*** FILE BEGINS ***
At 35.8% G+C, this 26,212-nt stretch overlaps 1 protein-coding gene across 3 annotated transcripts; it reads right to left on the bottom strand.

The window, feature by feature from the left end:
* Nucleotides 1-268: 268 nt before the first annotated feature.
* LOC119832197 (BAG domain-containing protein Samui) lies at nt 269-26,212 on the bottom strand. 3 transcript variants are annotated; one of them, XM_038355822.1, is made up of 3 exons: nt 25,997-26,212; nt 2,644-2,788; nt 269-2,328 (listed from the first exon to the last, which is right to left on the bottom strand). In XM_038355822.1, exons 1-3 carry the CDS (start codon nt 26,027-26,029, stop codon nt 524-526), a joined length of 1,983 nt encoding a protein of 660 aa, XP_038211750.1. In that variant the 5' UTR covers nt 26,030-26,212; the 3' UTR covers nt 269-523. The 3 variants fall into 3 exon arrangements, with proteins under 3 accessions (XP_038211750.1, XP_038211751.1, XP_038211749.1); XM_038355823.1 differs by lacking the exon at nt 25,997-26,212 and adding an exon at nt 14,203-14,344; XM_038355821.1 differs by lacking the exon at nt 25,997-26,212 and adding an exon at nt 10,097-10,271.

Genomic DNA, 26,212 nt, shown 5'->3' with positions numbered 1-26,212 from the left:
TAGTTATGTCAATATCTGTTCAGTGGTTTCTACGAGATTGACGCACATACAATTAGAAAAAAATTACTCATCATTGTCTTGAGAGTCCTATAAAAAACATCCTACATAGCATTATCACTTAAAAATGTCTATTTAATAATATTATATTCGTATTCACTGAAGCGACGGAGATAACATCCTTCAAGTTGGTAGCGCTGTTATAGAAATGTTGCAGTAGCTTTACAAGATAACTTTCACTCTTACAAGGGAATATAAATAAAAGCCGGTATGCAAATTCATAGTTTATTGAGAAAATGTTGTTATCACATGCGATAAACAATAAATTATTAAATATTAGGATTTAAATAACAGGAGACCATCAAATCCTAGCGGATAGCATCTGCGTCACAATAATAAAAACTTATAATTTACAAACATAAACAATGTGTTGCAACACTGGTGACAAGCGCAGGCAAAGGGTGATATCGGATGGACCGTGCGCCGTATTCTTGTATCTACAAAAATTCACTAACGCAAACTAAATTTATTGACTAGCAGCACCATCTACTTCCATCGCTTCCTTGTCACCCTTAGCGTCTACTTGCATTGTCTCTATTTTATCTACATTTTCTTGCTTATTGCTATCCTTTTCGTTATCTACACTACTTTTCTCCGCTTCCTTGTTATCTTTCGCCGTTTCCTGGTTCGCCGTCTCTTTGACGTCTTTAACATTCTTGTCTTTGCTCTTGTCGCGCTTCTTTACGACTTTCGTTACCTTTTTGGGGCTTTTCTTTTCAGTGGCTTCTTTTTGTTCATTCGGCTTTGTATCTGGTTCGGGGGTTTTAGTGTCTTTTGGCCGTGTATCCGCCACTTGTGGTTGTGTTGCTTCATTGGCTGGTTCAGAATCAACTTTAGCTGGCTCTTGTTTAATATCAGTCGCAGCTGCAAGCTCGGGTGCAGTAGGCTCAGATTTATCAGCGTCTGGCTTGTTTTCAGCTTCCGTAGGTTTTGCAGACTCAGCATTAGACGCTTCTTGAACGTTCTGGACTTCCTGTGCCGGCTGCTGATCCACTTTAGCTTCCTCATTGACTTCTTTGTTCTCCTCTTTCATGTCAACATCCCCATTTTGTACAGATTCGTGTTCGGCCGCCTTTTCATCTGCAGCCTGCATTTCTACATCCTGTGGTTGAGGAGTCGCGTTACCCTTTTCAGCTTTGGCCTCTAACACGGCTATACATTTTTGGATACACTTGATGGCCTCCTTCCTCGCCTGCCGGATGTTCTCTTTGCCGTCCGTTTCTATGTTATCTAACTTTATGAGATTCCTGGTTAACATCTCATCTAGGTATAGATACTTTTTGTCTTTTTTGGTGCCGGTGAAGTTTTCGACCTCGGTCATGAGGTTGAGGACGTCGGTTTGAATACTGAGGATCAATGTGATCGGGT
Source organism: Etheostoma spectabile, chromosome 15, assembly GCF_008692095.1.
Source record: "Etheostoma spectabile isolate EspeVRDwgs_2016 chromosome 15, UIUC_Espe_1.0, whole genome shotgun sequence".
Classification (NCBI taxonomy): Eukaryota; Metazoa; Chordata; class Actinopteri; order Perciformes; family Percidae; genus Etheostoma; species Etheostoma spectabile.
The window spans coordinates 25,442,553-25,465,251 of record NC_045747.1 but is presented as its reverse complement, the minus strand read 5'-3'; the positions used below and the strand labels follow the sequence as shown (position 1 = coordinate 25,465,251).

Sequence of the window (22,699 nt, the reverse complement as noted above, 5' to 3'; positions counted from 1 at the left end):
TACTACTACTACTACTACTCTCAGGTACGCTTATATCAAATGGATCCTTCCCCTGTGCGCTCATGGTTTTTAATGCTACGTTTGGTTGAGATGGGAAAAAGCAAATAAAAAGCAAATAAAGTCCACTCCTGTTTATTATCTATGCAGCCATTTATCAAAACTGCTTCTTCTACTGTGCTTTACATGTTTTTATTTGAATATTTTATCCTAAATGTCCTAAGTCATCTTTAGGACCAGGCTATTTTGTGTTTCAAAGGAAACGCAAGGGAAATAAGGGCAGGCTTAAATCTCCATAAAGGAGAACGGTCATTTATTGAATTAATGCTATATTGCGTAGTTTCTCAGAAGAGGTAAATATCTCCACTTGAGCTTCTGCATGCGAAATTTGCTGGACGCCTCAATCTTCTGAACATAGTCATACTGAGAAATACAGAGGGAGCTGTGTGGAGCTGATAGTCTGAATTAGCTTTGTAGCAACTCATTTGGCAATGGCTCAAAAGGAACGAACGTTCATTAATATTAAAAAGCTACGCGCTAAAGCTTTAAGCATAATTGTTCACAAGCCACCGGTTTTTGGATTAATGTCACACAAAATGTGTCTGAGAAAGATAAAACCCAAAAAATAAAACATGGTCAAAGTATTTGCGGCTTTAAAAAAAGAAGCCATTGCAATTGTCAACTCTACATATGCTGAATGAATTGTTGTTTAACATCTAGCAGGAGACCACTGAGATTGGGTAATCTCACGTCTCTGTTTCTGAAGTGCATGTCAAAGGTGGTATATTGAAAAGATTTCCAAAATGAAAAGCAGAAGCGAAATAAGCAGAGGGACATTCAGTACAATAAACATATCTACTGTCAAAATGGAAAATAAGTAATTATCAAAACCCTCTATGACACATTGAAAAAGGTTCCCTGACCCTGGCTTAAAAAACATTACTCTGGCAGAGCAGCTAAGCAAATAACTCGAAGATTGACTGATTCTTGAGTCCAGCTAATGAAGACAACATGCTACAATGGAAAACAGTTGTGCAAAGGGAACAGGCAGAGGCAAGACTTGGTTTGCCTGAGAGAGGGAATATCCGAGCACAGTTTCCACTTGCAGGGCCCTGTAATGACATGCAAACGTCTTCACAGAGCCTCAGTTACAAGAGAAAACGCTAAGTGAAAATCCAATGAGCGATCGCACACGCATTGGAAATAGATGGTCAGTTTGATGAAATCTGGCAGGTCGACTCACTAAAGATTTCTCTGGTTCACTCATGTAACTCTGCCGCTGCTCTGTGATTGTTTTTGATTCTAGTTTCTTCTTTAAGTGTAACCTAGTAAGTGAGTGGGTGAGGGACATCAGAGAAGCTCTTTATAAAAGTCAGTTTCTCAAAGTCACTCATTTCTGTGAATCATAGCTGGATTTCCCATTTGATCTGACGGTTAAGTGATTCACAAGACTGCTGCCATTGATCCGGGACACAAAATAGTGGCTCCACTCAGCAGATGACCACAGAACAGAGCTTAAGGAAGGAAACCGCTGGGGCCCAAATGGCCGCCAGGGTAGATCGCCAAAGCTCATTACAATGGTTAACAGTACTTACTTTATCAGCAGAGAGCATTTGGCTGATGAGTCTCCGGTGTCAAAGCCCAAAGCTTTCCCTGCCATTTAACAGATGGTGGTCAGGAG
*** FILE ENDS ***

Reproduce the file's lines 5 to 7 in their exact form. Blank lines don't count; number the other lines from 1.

Genomic DNA, 26,212 nt, shown 5'->3' with positions numbered 1-26,212 from the left:
TAGTTATGTCAATATCTGTTCAGTGGTTTCTACGAGATTGACGCACATACAATTAGAAAAAAATTACTCATCATTGTCTTGAGAGTCCTATAAAAAACATCCTACATAGCATTATCACTTAAAAATGTCTATTTAATAATATTATATTCGTATTCACTGAAGCGACGGAGATAACATCCTTCAAGTTGGTAGCGCTGTTATAGAAATGTTGCAGTAGCTTTACAAGATAACTTTCACTCTTACAAGGGAATATAAATAAAAGCCGGTATGCAAATTCATAGTTTATTGAGAAAATGTTGTTATCACATGCGATAAACAATAAATTATTAAATATTAGGATTTAAATAACAGGAGACCATCAAATCCTAGCGGATAGCATCTGCGTCACAATAATAAAAACTTATAATTTACAAACATAAACAATGTGTTGCAACACTGGTGACAAGCGCAGGCAAAGGGTGATATCGGATGGACCGTGCGCCGTATTCTTGTATCTACAAAAATTCACTAACGCAAACTAAATTTATTGACTAGCAGCACCATCTACTTCCATCGCTTCCTTGTCACCCTTAGCGTCTACTTGCATTGTCTCTATTTTATCTACATTTTCTTGCTTATTGCTATCCTTTTCGTTATCTACACTACTTTTCTCCGCTTCCTTGTTATCTTTCGCCGTTTCCTGGTTCGCCGTCTCTTTGACGTCTTTAACATTCTTGTCTTTGCTCTTGTCGCGCTTCTTTACGACTTTCGTTACCTTTTTGGGGCTTTTCTTTTCAGTGGCTTCTTTTTGTTCATTCGGCTTTGTATCTGGTTCGGGGGTTTTAGTGTCTTTTGGCCGTGTATCCGCCACTTGTGGTTGTGTTGCTTCATTGGCTGGTTCAGAATCAACTTTAGCTGGCTCTTGTTTAATATCAGTCGCAGCTGCAAGCTCGGGTGCAGTAGGCTCAGATTTATCAGCGTCTGGCTTGTTTTCAGCTTCCGTAGGTTTTGCAGACTCAGCATTAGACGCTTCTTGAACGTTCTGGACTTCCTGTGCCGGCTGCTGATCCACTTTAGCTTCCTCATTGACTTCTTTGTTCTCCTCTTTCATGTCAACATCCCCATTTTGTACAGATTCGTGTTCGGCCGCCTTTTCATCTGCAGCCTGCATTTCTACATCCTGTGGTTGAGGAGTCGCGTTACCCTTTTCAGCTTTGGCCTCTAACACGGCTATACATTTTTGGATACACTTGATGGCCTCCTTCCTCGCCTGCCGGATGTTCTCTTTGCCGTCCGTTTCTATGTTATCTAACTTTATGAGATTCCTGGTTAACATCTCATCTAGGTATAGATACTTTTTGTCTTTTTTGGTGCCGGTGAAGTTTTCGACCTCGGTCATGAGGTTGAGGACGTCGGTTTGAATACTGAGGATCAATGTGATCGGGT
Source organism: Etheostoma spectabile, chromosome 15, assembly GCF_008692095.1.